For film fans, the first half of “Spielberg” — a splendid HBO documentary — should replicate that over-the-moon feeling, chronicling Steven Spielberg’s early life and career. The second half, perhaps inevitably, sags a bit, but nevertheless conjures a deeply personal portrait of this extraordinarily versatile filmmaker.
That versatility is perhaps best characterized by Francis Ford Coppola, one of the many influential directors with whom Spielberg grew up in the movie business, which is perhaps the documentary’s strongest component. Coppola notes that while there are directors who make prestige films and others who deliver commercial blockbusters, no one has moved between those two realms with the facility Spielberg has exhibited — a talent he compares to composer George Gershwin.
Directed by Susan Lacy, best known for PBS’ “American Masters” series, “Spielberg” opens with “Lawrence of Arabia,” one of the movies that helped inspire Spielberg’s passion for movies. It then appropriately segues to the troubled making of “Jaws,” which not only launched him into the Hollywood stratosphere but helped rewrite the rulebook for blockbusters, along with his pal George Lucas’ “Star Wars.”
Interviewing dozens of colleagues, family and critics, “Spielberg” elicits some of its most illuminating observations from the director himself, who is remarkably forthcoming in discussing his childhood (“Everything scared me when I was a kid”), his parents’ rather messy divorce and his sensitivity about misfires like the comedy flop “1941,” which left him “devastated.”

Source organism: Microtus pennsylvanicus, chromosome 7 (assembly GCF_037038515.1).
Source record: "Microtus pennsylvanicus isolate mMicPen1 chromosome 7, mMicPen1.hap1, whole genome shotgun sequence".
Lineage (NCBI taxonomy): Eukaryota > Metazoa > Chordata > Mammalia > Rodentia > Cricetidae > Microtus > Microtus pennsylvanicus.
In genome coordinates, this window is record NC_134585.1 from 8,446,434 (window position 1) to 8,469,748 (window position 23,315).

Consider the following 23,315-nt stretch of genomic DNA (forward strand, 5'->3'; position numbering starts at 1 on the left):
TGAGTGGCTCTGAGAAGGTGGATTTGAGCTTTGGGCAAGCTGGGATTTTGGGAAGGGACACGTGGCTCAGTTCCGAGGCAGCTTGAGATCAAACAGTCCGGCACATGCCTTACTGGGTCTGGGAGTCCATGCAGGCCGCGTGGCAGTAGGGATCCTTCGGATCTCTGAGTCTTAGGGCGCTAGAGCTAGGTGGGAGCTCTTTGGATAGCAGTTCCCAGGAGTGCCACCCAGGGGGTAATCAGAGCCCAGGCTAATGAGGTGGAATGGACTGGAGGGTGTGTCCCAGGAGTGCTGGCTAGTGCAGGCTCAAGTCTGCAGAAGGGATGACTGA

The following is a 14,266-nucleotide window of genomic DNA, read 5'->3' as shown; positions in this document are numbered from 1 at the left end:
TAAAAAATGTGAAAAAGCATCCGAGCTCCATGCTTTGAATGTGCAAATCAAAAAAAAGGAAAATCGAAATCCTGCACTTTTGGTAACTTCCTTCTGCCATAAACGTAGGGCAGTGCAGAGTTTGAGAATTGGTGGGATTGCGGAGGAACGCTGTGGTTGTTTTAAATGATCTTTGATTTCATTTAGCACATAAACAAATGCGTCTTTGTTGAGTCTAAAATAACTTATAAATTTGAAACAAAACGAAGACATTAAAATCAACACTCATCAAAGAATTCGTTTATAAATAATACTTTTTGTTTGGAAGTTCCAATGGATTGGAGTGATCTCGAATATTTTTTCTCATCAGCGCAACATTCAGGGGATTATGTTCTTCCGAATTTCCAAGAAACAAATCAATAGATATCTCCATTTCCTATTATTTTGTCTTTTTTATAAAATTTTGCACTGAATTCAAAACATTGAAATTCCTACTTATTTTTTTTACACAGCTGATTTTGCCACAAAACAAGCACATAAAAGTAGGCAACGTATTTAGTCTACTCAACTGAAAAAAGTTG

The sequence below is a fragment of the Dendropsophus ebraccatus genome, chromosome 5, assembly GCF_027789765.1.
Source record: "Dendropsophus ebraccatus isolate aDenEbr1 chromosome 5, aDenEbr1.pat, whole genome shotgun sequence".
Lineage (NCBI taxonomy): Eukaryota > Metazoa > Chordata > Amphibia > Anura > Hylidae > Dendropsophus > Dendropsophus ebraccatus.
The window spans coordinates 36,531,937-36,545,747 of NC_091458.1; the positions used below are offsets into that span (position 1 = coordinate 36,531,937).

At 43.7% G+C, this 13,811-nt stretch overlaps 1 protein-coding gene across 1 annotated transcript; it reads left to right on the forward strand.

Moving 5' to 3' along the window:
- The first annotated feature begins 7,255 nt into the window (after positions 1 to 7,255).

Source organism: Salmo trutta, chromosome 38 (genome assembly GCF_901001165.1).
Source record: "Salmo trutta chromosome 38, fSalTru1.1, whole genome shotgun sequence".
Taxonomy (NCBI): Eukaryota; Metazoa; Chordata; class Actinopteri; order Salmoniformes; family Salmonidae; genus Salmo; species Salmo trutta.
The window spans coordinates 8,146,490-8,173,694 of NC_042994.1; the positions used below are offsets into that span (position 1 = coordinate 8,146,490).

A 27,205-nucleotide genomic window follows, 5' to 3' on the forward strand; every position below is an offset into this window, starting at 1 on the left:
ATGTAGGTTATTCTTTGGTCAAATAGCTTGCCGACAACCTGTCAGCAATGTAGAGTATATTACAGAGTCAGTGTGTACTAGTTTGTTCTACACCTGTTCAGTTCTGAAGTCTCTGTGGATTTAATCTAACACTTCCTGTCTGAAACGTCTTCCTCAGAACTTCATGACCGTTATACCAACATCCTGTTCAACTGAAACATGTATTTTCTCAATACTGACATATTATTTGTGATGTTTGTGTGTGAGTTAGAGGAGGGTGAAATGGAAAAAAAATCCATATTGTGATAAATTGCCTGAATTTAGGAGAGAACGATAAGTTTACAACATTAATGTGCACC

For those who aren’t familiar with it, the most remarkable chapter might be Spielberg’s wunderkind beginnings — how he hung around the Universal lot, earned the patronage of executive Sid Sheinberg and wound up directing TV episodes in his early 20s before making the leap to the TV movie thriller “Duel” and feature films.
That early period warmly highlights Spielberg’s bonds with Lucas, Coppola, Martin Scorsese and Brian De Palma, a group that came to dominate the movie industry in different ways. Lacy also weaves in fascinating behind-the-scenes footage demonstrating Spielberg’s gift for eliciting performances from young actors on fare like “Close Encounters of the Third Kind” and “E.T. the Extraterrestrial.”
If the production drags at all in its near-2 ½ hours, it’s in Spielberg’s graduation to what he describes as “mature” films, beginning with “The Color Purple” and followed by the likes of “Schindler’s List,” “Saving Private Ryan,” “Lincoln” and “Munich.”
Clearly, Spielberg savors the validation that came with those movies, although with such a rich filmography to cover, the balance might be a trifle off when the topic shifts to lesser titles like, say, “War of the Worlds” or “The BFG.”
One recurring theme involves Spielberg’s knack for communicating through the camera. Tom Hanks, a frequent collaborator, says he’s blessed with “a lifetime of cinematic language” in his head, while critic Janet Maslin notes that the director “speaks cinema as if it’s his native language.”
To anyone who has grown up consuming Spielberg’s work, Lacy has delivered a documentary that will speak to them too — one that at its best approximates the feeling of the last 40-some-odd years of movie-making flashing before your eyes.